With this call, the international crowdsourcing project “Tell Us!”, launched by the Ludwig Boltzmann Gesellschaft (LBG), started in 2018. The aim was to integrate the needs of patients and medical professionals more strongly into research. This is because the flow of knowledge usually only takes place in one direction – new findings flow from the laboratory via clinical studies to the doctor’s office. Experiences, suggestions and wishes from everyday clinical life rarely find their way back to the laboratory bench.
MechanoBiology Competence Centre: a Czech-Austrian success story
Issue from November 2020
The Mechanobiology Competence Centre facilitates cross-border cooperation between Austrian and Czech institutes and is funded under an Interreg programme. The LBI Trauma, AUVA’s research centre, is one of the three Austrian members. Joint research is being conducted into how mechanical forces affect tissue and cells, what signals they trigger in and around the cells and how this can stimulate the body’s own healing process.
When things have to move fast: New blood coagulation test helps in emergencies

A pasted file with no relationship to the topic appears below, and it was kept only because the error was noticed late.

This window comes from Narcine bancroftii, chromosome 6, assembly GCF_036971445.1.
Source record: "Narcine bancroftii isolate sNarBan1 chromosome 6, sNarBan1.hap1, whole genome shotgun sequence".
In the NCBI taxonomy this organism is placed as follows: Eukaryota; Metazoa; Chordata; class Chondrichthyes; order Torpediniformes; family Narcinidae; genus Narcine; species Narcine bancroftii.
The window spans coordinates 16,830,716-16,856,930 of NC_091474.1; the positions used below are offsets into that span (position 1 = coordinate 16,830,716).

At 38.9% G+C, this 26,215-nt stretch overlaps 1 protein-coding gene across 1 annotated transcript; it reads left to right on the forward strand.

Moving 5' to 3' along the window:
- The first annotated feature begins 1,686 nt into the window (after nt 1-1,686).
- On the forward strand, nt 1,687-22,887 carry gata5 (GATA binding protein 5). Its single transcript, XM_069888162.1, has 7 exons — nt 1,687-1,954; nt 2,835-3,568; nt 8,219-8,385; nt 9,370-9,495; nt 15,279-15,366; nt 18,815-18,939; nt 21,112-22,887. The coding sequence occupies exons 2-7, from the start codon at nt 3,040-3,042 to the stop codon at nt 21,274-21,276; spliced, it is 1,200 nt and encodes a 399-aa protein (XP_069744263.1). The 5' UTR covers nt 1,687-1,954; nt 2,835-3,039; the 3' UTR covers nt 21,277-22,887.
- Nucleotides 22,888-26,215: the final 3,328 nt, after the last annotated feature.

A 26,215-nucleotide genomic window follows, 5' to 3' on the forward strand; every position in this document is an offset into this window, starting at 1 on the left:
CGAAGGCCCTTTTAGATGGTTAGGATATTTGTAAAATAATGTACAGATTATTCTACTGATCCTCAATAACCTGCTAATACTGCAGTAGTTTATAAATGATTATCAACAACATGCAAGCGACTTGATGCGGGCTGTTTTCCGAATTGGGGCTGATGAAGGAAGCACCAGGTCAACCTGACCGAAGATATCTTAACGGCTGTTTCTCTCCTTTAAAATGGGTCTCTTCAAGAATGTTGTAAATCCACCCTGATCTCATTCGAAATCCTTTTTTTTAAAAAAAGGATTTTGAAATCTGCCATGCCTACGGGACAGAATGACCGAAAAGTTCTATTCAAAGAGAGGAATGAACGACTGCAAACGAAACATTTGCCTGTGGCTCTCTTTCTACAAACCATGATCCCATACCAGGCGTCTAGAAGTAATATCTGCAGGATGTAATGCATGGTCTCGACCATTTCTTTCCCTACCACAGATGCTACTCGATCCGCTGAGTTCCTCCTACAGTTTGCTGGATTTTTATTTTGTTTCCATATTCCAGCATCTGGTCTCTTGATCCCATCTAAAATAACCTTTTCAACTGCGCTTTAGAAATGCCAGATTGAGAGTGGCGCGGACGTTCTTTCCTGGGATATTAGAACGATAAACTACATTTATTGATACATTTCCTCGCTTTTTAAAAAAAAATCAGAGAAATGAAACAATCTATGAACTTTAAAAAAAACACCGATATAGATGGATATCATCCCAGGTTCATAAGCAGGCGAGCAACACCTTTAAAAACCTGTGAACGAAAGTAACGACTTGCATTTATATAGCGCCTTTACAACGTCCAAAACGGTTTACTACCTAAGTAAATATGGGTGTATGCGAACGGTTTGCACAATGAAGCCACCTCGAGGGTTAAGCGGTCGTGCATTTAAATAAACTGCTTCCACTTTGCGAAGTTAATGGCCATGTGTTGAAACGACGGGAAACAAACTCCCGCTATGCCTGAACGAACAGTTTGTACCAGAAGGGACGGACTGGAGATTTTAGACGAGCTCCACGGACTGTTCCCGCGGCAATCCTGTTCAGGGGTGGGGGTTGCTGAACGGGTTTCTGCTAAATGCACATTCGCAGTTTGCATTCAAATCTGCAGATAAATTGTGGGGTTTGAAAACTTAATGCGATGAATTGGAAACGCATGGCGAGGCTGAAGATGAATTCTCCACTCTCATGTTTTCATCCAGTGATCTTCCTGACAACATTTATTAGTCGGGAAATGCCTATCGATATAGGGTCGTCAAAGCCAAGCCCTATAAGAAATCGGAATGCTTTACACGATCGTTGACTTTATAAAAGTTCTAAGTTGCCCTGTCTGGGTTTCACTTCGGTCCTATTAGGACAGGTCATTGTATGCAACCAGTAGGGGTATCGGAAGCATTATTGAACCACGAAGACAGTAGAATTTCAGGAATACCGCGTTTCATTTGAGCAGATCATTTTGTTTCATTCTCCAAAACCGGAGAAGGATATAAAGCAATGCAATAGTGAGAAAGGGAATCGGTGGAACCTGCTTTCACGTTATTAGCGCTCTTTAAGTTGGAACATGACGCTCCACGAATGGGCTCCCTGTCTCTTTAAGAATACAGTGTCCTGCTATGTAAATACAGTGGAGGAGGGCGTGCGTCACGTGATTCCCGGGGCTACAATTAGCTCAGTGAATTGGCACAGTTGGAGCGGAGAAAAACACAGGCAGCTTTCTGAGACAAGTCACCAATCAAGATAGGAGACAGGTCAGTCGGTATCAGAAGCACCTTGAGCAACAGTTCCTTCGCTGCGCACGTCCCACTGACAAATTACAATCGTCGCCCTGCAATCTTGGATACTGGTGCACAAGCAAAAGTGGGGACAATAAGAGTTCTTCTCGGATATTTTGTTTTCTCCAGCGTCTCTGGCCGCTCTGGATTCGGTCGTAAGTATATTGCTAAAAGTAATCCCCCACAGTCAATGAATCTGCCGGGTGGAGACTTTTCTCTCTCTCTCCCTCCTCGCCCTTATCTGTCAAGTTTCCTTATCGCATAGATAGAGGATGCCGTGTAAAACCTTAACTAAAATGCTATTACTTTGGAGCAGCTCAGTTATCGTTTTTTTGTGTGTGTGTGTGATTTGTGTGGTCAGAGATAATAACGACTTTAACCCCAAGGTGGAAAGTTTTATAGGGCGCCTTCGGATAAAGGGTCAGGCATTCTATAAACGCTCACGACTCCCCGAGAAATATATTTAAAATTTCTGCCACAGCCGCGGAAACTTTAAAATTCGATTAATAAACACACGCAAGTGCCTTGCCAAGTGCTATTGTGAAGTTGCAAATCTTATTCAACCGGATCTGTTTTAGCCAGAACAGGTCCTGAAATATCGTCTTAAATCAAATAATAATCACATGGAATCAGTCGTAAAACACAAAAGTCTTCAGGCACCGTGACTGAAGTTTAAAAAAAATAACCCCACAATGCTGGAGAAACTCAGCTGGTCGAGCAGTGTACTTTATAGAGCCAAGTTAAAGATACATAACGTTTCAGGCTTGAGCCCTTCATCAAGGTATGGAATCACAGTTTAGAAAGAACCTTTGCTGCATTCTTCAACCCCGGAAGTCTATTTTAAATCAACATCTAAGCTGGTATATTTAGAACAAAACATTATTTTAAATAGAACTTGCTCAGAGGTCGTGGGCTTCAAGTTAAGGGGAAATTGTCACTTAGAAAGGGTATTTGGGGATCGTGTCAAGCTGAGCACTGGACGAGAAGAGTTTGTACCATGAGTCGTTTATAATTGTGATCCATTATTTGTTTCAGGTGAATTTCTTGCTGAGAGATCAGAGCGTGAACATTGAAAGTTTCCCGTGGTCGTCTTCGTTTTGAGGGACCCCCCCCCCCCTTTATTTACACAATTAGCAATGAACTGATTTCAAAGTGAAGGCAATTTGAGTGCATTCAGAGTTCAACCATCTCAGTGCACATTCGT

Issue from October 2020
A new generation of anticoagulants, the so-called DOACs (short for Direct Oral Anti-Coagulants), effectively protect patients from dangerous blood clots and thromboses. However, this protection can quickly turn into the opposite if an accident happens. If bleeding occurs, the body can no longer stop it. This poses great challenges for both patients and medical staff in accident care. DOACs are enjoying great popularity and are being prescribed more and more often. In order to detect the coagulation disorders triggered by DOACs as quickly as possible, researchers at AUVA have tested the use of a new analytical method. The venom of the chain viper plays an important role in this.
Antioxidants: Friends or foes?
Issue from September 2020